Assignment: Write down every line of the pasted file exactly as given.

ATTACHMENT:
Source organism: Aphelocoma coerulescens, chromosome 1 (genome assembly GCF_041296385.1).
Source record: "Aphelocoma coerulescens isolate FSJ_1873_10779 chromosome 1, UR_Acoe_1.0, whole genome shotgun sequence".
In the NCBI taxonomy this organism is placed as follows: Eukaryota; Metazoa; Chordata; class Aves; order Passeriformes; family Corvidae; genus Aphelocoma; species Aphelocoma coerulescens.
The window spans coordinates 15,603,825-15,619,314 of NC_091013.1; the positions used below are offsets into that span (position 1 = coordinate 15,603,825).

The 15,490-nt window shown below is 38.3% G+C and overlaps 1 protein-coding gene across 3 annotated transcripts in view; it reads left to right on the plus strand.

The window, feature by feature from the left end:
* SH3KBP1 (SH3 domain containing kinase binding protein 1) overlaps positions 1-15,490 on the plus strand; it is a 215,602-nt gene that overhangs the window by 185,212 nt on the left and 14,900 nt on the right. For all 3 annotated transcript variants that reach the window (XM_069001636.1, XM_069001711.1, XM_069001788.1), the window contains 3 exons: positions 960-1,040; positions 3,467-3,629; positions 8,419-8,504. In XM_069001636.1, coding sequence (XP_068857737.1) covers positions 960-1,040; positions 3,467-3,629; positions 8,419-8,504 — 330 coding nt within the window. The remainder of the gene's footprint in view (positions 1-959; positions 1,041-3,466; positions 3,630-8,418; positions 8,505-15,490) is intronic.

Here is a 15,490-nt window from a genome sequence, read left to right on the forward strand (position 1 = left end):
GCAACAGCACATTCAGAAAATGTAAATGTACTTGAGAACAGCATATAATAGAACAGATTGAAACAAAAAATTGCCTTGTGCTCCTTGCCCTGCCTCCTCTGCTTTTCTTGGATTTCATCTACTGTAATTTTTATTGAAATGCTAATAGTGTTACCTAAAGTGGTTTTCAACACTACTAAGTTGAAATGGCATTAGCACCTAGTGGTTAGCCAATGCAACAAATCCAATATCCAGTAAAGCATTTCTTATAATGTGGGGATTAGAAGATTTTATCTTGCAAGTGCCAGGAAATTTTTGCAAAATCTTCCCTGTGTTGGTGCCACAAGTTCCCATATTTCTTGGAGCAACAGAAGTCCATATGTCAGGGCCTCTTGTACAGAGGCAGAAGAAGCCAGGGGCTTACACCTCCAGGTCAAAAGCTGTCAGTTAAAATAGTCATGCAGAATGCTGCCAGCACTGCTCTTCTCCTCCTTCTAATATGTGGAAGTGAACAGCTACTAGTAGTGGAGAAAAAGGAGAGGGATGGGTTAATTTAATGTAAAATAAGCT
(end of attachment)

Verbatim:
Source organism: Aphelocoma coerulescens, chromosome 1 (genome assembly GCF_041296385.1).
Source record: "Aphelocoma coerulescens isolate FSJ_1873_10779 chromosome 1, UR_Acoe_1.0, whole genome shotgun sequence".
In the NCBI taxonomy this organism is placed as follows: Eukaryota; Metazoa; Chordata; class Aves; order Passeriformes; family Corvidae; genus Aphelocoma; species Aphelocoma coerulescens.
The window spans coordinates 15,603,825-15,619,314 of NC_091013.1; the positions used below are offsets into that span (position 1 = coordinate 15,603,825).

The 15,490-nt window shown below is 38.3% G+C and overlaps 1 protein-coding gene across 3 annotated transcripts in view; it reads left to right on the plus strand.

The window, feature by feature from the left end:
* SH3KBP1 (SH3 domain containing kinase binding protein 1) overlaps positions 1-15,490 on the plus strand; it is a 215,602-nt gene that overhangs the window by 185,212 nt on the left and 14,900 nt on the right. For all 3 annotated transcript variants that reach the window (XM_069001636.1, XM_069001711.1, XM_069001788.1), the window contains 3 exons: positions 960-1,040; positions 3,467-3,629; positions 8,419-8,504. In XM_069001636.1, coding sequence (XP_068857737.1) covers positions 960-1,040; positions 3,467-3,629; positions 8,419-8,504 — 330 coding nt within the window. The remainder of the gene's footprint in view (positions 1-959; positions 1,041-3,466; positions 3,630-8,418; positions 8,505-15,490) is intronic.

Here is a 15,490-nt window from a genome sequence, read left to right on the forward strand (position 1 = left end):
GCAACAGCACATTCAGAAAATGTAAATGTACTTGAGAACAGCATATAATAGAACAGATTGAAACAAAAAATTGCCTTGTGCTCCTTGCCCTGCCTCCTCTGCTTTTCTTGGATTTCATCTACTGTAATTTTTATTGAAATGCTAATAGTGTTACCTAAAGTGGTTTTCAACACTACTAAGTTGAAATGGCATTAGCACCTAGTGGTTAGCCAATGCAACAAATCCAATATCCAGTAAAGCATTTCTTATAATGTGGGGATTAGAAGATTTTATCTTGCAAGTGCCAGGAAATTTTTGCAAAATCTTCCCTGTGTTGGTGCCACAAGTTCCCATATTTCTTGGAGCAACAGAAGTCCATATGTCAGGGCCTCTTGTACAGAGGCAGAAGAAGCCAGGGGCTTACACCTCCAGGTCAAAAGCTGTCAGTTAAAATAGTCATGCAGAATGCTGCCAGCACTGCTCTTCTCCTCCTTCTAATATGTGGAAGTGAACAGCTACTAGTAGTGGAGAAAAAGGAGAGGGATGGGTTAATTTAATGTAAAATAAGCT